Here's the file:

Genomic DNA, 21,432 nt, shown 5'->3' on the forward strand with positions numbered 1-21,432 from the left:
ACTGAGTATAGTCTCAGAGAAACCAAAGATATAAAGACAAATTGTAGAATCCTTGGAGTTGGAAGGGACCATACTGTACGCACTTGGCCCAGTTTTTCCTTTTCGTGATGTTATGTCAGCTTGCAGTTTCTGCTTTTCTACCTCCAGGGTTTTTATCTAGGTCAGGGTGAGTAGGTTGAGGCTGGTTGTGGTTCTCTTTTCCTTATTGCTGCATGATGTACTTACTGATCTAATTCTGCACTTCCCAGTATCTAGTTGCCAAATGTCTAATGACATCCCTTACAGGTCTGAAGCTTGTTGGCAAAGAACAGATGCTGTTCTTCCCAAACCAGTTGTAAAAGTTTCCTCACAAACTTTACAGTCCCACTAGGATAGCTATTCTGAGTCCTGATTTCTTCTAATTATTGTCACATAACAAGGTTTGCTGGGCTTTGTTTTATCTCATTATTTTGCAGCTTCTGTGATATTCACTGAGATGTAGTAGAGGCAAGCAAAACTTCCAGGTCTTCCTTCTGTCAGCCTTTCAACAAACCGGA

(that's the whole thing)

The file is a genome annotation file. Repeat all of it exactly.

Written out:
Genomic DNA, 21,432 nt, shown 5'->3' on the forward strand with positions numbered 1-21,432 from the left:
ACTGAGTATAGTCTCAGAGAAACCAAAGATATAAAGACAAATTGTAGAATCCTTGGAGTTGGAAGGGACCATACTGTACGCACTTGGCCCAGTTTTTCCTTTTCGTGATGTTATGTCAGCTTGCAGTTTCTGCTTTTCTACCTCCAGGGTTTTTATCTAGGTCAGGGTGAGTAGGTTGAGGCTGGTTGTGGTTCTCTTTTCCTTATTGCTGCATGATGTACTTACTGATCTAATTCTGCACTTCCCAGTATCTAGTTGCCAAATGTCTAATGACATCCCTTACAGGTCTGAAGCTTGTTGGCAAAGAACAGATGCTGTTCTTCCCAAACCAGTTGTAAAAGTTTCCTCACAAACTTTACAGTCCCACTAGGATAGCTATTCTGAGTCCTGATTTCTTCTAATTATTGTCACATAACAAGGTTTGCTGGGCTTTGTTTTATCTCATTATTTTGCAGCTTCTGTGATATTCACTGAGATGTAGTAGAGGCAAGCAAAACTTCCAGGTCTTCCTTCTGTCAGCCTTTCAACAAACCGGA